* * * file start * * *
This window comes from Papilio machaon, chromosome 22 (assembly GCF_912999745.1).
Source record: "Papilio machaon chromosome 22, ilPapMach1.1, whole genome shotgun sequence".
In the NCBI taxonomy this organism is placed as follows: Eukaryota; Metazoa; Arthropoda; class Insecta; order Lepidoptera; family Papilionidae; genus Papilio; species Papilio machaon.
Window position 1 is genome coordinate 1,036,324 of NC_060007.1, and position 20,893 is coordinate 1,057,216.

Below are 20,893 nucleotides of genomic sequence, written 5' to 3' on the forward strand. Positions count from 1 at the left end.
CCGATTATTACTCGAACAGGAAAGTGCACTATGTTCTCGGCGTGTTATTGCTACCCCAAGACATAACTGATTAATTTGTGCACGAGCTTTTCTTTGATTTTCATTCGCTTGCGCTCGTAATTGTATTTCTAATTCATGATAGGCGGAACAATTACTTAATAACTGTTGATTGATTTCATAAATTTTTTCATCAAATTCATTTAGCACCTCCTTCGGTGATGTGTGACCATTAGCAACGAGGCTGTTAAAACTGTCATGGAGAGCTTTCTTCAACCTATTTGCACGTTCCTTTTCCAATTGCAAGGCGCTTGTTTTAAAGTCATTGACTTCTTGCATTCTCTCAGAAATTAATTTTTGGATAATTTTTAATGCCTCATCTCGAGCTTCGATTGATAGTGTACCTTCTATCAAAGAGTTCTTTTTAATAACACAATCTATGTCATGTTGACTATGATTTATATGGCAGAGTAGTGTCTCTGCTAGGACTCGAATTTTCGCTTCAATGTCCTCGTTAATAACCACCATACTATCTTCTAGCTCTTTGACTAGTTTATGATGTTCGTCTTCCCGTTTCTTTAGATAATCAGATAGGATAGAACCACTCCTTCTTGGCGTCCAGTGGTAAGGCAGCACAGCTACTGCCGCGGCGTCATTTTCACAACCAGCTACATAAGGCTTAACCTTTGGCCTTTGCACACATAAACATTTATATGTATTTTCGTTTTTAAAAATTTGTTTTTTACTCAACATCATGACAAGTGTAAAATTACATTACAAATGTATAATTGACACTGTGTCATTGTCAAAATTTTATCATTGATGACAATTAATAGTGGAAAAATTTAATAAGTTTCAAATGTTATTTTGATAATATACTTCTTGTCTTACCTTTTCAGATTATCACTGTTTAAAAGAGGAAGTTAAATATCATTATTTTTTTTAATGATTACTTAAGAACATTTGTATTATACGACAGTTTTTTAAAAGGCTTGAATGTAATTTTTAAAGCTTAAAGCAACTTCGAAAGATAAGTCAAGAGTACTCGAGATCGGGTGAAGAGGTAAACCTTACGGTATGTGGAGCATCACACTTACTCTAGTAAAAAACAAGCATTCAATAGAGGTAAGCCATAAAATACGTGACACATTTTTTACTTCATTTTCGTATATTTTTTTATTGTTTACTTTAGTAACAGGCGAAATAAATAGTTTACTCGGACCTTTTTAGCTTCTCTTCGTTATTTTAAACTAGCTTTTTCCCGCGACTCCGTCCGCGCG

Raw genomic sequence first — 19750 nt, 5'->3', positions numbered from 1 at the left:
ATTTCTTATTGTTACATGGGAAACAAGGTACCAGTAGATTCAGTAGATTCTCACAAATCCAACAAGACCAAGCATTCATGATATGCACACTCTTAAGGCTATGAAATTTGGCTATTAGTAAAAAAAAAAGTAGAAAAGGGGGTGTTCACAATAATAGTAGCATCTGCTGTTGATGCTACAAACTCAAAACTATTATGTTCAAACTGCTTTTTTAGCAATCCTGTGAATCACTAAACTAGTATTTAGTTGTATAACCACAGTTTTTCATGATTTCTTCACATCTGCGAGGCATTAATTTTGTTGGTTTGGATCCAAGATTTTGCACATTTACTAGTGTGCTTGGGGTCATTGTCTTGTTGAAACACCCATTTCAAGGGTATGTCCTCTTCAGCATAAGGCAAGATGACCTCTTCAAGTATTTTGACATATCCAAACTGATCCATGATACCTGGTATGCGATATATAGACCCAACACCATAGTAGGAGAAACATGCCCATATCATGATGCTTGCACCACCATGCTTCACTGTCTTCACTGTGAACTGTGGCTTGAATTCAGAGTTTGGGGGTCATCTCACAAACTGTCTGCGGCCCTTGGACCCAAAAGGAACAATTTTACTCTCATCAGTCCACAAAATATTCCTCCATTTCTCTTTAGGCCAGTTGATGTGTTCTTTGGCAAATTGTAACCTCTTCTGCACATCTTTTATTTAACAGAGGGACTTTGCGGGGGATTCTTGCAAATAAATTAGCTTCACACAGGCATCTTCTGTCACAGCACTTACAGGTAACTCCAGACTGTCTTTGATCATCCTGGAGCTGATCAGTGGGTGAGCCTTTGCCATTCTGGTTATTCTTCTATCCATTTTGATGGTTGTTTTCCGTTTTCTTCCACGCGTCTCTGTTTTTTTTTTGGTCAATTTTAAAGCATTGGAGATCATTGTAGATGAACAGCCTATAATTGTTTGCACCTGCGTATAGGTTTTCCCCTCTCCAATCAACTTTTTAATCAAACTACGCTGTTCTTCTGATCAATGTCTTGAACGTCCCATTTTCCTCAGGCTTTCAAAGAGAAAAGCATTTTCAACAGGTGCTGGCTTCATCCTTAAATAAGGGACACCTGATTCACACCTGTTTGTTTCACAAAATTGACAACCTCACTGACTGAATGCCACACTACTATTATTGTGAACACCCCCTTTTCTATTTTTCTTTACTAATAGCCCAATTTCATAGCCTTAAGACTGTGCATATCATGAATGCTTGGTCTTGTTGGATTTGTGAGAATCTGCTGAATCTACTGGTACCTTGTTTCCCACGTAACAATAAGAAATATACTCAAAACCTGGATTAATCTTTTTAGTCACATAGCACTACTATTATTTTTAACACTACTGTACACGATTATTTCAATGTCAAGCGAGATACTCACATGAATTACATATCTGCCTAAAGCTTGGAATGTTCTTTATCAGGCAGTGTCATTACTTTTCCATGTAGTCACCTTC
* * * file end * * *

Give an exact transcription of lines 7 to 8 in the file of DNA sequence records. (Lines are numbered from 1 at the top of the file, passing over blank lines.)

Raw genomic sequence first — 19750 nt, 5'->3', positions numbered from 1 at the left:
ATTTCTTATTGTTACATGGGAAACAAGGTACCAGTAGATTCAGTAGATTCTCACAAATCCAACAAGACCAAGCATTCATGATATGCACACTCTTAAGGCTATGAAATTTGGCTATTAGTAAAAAAAAAAGTAGAAAAGGGGGTGTTCACAATAATAGTAGCATCTGCTGTTGATGCTACAAACTCAAAACTATTATGTTCAAACTGCTTTTTTAGCAATCCTGTGAATCACTAAACTAGTATTTAGTTGTATAACCACAGTTTTTCATGATTTCTTCACATCTGCGAGGCATTAATTTTGTTGGTTTGGATCCAAGATTTTGCACATTTACTAGTGTGCTTGGGGTCATTGTCTTGTTGAAACACCCATTTCAAGGGTATGTCCTCTTCAGCATAAGGCAAGATGACCTCTTCAAGTATTTTGACATATCCAAACTGATCCATGATACCTGGTATGCGATATATAGACCCAACACCATAGTAGGAGAAACATGCCCATATCATGATGCTTGCACCACCATGCTTCACTGTCTTCACTGTGAACTGTGGCTTGAATTCAGAGTTTGGGGGTCATCTCACAAACTGTCTGCGGCCCTTGGACCCAAAAGGAACAATTTTACTCTCATCAGTCCACAAAATATTCCTCCATTTCTCTTTAGGCCAGTTGATGTGTTCTTTGGCAAATTGTAACCTCTTCTGCACATCTTTTATTTAACAGAGGGACTTTGCGGGGGATTCTTGCAAATAAATTAGCTTCACACAGGCATCTTCTGTCACAGCACTTACAGGTAACTCCAGACTGTCTTTGATCATCCTGGAGCTGATCAGTGGGTGAGCCTTTGCCATTCTGGTTATTCTTCTATCCATTTTGATGGTTGTTTTCCGTTTTCTTCCACGCGTCTCTGTTTTTTTTTTGGTCAATTTTAAAGCATTGGAGATCATTGTAGATGAACAGCCTATAATTGTTTGCACCTGCGTATAGGTTTTCCCCTCTCCAATCAACTTTTTAATCAAACTACGCTGTTCTTCTGATCAATGTCTTGAACGTCCCATTTTCCTCAGGCTTTCAAAGAGAAAAGCATTTTCAACAGGTGCTGGCTTCATCCTTAAATAAGGGACACCTGATTCACACCTGTTTGTTTCACAAAATTGACAACCTCACTGACTGAATGCCACACTACTATTATTGTGAACACCCCCTTTTCTATTTTTCTTTACTAATAGCCCAATTTCATAGCCTTAAGACTGTGCATATCATGAATGCTTGGTCTTGTTGGATTTGTGAGAATCTGCTGAATCTACTGGTACCTTGTTTCCCACGTAACAATAAGAAATATACTCAAAACCTGGATTAATCTTTTTAGTCACATAGCACTACTATTATTTTTAACACTACTGTACACGATTATTTCAATGTCAAGCGAGATACTCACATGAATTACATATCTGCCTAAAGCTTGGAATGTTCTTTATCAGGCAGTGTCATTACTTTTCCATGTAGTCACCTTC